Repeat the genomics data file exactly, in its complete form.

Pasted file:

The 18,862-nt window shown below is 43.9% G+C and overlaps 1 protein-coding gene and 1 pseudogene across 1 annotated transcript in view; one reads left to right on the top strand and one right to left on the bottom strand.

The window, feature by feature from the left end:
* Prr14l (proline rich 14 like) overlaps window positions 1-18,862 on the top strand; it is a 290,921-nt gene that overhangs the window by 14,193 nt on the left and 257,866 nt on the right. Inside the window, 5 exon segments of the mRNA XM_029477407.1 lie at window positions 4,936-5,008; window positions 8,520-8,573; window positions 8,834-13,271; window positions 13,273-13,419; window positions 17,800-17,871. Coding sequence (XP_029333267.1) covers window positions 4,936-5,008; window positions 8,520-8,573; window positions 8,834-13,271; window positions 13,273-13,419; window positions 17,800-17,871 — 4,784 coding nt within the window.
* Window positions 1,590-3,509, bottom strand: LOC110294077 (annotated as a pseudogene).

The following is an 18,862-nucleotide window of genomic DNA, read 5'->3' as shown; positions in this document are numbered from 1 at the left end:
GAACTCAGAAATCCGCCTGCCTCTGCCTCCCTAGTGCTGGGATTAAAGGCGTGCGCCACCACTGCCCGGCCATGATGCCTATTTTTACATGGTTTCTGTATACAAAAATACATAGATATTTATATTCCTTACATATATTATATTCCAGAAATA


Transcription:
The 18,862-nt window shown below is 43.9% G+C and overlaps 1 protein-coding gene and 1 pseudogene across 1 annotated transcript in view; one reads left to right on the top strand and one right to left on the bottom strand.

The window, feature by feature from the left end:
* Prr14l (proline rich 14 like) overlaps window positions 1-18,862 on the top strand; it is a 290,921-nt gene that overhangs the window by 14,193 nt on the left and 257,866 nt on the right. Inside the window, 5 exon segments of the mRNA XM_029477407.1 lie at window positions 4,936-5,008; window positions 8,520-8,573; window positions 8,834-13,271; window positions 13,273-13,419; window positions 17,800-17,871. Coding sequence (XP_029333267.1) covers window positions 4,936-5,008; window positions 8,520-8,573; window positions 8,834-13,271; window positions 13,273-13,419; window positions 17,800-17,871 — 4,784 coding nt within the window.
* Window positions 1,590-3,509, bottom strand: LOC110294077 (annotated as a pseudogene).

The following is an 18,862-nucleotide window of genomic DNA, read 5'->3' as shown; positions in this document are numbered from 1 at the left end:
GAACTCAGAAATCCGCCTGCCTCTGCCTCCCTAGTGCTGGGATTAAAGGCGTGCGCCACCACTGCCCGGCCATGATGCCTATTTTTACATGGTTTCTGTATACAAAAATACATAGATATTTATATTCCTTACATATATTATATTCCAGAAATA